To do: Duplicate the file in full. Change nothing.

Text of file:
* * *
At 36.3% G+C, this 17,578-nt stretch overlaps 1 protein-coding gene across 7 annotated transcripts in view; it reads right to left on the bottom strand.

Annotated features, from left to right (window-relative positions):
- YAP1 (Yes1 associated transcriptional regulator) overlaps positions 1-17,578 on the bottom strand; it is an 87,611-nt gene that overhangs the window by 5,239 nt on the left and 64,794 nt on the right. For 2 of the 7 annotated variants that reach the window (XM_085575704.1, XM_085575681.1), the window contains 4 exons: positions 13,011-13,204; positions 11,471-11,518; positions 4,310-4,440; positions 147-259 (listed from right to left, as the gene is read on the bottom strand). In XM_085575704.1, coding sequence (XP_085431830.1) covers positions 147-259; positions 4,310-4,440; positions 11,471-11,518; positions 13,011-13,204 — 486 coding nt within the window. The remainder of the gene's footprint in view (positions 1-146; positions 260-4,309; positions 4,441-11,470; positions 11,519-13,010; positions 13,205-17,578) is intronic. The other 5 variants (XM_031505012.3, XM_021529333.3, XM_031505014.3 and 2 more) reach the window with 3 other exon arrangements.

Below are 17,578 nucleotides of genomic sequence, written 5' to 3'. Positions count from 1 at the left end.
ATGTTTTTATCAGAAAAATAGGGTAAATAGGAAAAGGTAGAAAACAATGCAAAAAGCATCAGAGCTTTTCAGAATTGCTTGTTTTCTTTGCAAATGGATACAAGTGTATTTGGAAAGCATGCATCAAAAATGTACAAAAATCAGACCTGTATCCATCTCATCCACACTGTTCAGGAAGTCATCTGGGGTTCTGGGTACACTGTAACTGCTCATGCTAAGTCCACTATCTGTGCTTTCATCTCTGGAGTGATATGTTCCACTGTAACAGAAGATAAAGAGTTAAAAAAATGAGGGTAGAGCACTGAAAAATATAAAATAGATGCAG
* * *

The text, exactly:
At 36.3% G+C, this 17,578-nt stretch overlaps 1 protein-coding gene across 7 annotated transcripts in view; it reads right to left on the bottom strand.

Annotated features, from left to right (window-relative positions):
- YAP1 (Yes1 associated transcriptional regulator) overlaps positions 1-17,578 on the bottom strand; it is an 87,611-nt gene that overhangs the window by 5,239 nt on the left and 64,794 nt on the right. For 2 of the 7 annotated variants that reach the window (XM_085575704.1, XM_085575681.1), the window contains 4 exons: positions 13,011-13,204; positions 11,471-11,518; positions 4,310-4,440; positions 147-259 (listed from right to left, as the gene is read on the bottom strand). In XM_085575704.1, coding sequence (XP_085431830.1) covers positions 147-259; positions 4,310-4,440; positions 11,471-11,518; positions 13,011-13,204 — 486 coding nt within the window. The remainder of the gene's footprint in view (positions 1-146; positions 260-4,309; positions 4,441-11,470; positions 11,519-13,010; positions 13,205-17,578) is intronic. The other 5 variants (XM_031505012.3, XM_021529333.3, XM_031505014.3 and 2 more) reach the window with 3 other exon arrangements.

Below are 17,578 nucleotides of genomic sequence, written 5' to 3'. Positions count from 1 at the left end.
ATGTTTTTATCAGAAAAATAGGGTAAATAGGAAAAGGTAGAAAACAATGCAAAAAGCATCAGAGCTTTTCAGAATTGCTTGTTTTCTTTGCAAATGGATACAAGTGTATTTGGAAAGCATGCATCAAAAATGTACAAAAATCAGACCTGTATCCATCTCATCCACACTGTTCAGGAAGTCATCTGGGGTTCTGGGTACACTGTAACTGCTCATGCTAAGTCCACTATCTGTGCTTTCATCTCTGGAGTGATATGTTCCACTGTAACAGAAGATAAAGAGTTAAAAAAATGAGGGTAGAGCACTGAAAAATATAAAATAGATGCAG